"Along with the Report, and most objective observers, the Holy See recognizes that loans to developing countries have at times promoted inequality and have become barriers to development rather than serving as tools to promote development. Often this is due to changes in outside economic circumstances which can turn a good and just loan arrangement into a barrier to development and a vehicle for exploitation. One such change in outside circumstances that the Report addresses and responds to relates to fluctuations in currency values.
"The Holy See supports the new principle for transparency in foreign loans at all levels and by all actors (borrowers, lenders and international agencies) in order to lessen the chance of the grave mistakes that were made in the past, when corruption led to secret loans for dubious purposes, taken out by leaders not interested in the common good with the poor in developing countries bearing the burden. We support this reform and encourage efforts to correct the injustices of past loans with more aggressive debt forgiveness.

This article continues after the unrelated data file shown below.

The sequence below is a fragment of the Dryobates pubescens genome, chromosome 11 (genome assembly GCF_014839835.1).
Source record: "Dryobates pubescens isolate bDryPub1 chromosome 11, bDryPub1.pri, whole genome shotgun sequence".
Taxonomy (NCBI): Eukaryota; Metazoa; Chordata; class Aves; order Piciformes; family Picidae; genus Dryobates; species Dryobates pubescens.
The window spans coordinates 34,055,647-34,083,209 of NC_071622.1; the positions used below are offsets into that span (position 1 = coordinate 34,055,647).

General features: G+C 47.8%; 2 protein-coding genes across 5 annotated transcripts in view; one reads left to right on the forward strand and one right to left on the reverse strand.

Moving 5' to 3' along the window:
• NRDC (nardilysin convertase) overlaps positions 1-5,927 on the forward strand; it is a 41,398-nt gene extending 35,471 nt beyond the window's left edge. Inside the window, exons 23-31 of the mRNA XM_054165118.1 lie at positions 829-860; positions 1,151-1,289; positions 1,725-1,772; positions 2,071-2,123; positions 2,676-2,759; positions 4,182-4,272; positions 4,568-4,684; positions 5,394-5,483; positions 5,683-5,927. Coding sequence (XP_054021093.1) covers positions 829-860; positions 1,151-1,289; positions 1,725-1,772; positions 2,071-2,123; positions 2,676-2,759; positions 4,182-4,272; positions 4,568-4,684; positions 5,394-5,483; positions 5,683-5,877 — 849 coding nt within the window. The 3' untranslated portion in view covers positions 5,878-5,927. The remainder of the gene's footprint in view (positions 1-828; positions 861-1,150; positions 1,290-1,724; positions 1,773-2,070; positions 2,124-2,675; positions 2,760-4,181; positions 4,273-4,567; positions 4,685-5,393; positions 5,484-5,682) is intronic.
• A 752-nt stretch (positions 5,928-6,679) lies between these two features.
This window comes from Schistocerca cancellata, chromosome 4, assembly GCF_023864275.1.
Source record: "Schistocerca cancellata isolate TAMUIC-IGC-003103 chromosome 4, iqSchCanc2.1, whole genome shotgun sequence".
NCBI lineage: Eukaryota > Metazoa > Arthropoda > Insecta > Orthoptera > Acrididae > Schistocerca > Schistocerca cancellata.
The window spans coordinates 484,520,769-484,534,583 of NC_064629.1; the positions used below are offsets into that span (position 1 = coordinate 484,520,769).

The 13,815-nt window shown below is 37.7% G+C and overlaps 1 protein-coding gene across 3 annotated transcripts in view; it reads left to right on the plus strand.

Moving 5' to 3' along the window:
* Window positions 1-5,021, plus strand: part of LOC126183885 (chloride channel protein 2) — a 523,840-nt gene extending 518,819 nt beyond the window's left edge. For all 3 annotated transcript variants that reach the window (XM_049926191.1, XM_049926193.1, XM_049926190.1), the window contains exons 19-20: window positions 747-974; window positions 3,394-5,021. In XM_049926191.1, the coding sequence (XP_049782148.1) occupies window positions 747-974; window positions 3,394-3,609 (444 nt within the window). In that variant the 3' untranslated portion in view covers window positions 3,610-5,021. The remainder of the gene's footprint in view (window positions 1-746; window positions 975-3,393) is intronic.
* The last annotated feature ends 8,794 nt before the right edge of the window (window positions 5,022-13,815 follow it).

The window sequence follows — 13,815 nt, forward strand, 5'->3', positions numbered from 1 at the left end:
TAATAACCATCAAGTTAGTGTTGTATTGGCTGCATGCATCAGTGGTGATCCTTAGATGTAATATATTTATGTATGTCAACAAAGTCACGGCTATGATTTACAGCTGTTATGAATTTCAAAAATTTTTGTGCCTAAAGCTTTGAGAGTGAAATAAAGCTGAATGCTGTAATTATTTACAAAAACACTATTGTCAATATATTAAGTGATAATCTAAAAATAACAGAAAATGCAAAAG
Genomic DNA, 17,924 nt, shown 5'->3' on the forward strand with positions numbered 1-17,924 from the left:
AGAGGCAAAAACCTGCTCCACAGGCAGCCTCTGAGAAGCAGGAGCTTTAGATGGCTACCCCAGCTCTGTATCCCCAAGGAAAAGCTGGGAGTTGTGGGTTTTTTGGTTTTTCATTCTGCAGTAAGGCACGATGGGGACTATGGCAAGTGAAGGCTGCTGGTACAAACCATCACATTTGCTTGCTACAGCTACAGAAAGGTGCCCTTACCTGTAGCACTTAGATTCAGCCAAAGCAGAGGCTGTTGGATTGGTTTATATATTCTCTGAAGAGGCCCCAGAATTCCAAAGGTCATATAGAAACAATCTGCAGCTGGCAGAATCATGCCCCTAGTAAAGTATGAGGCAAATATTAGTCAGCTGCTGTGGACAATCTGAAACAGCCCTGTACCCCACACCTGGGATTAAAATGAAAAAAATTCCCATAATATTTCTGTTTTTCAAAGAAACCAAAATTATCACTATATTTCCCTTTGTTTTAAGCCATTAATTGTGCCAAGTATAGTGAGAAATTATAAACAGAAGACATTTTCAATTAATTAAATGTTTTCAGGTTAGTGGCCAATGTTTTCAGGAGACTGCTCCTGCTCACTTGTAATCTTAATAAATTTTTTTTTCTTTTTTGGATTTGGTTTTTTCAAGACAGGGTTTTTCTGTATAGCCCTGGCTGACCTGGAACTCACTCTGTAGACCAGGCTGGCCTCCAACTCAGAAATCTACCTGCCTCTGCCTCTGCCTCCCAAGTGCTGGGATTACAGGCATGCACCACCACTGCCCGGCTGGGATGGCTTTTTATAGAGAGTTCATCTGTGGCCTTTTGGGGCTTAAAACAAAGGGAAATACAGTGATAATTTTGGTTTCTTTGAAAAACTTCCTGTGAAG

"The Holy See hopes that 'the process of debt cancellation and reduction for the poorest countries will be continued and accelerated. At the same time, these processes must not be made conditional upon structural adjustments that are detrimental to the most vulnerable populations.'7 The Holy See supports the Human Rights Council's call to end conditionality in debt forgiveness and renegotiation, and supports its call to respect the sovereignty and right of each country to independently plan its own development strategies and not be forced by outside agencies or governments to pursue policies which are more in the interest of the lending nations than the common good of the developing nations. Furthermore, programs for debt cancellation or relief should not result in insurmountable obstacles to future responsible borrowing that may be critically necessary for the long-term development and prosperity of the country at risk.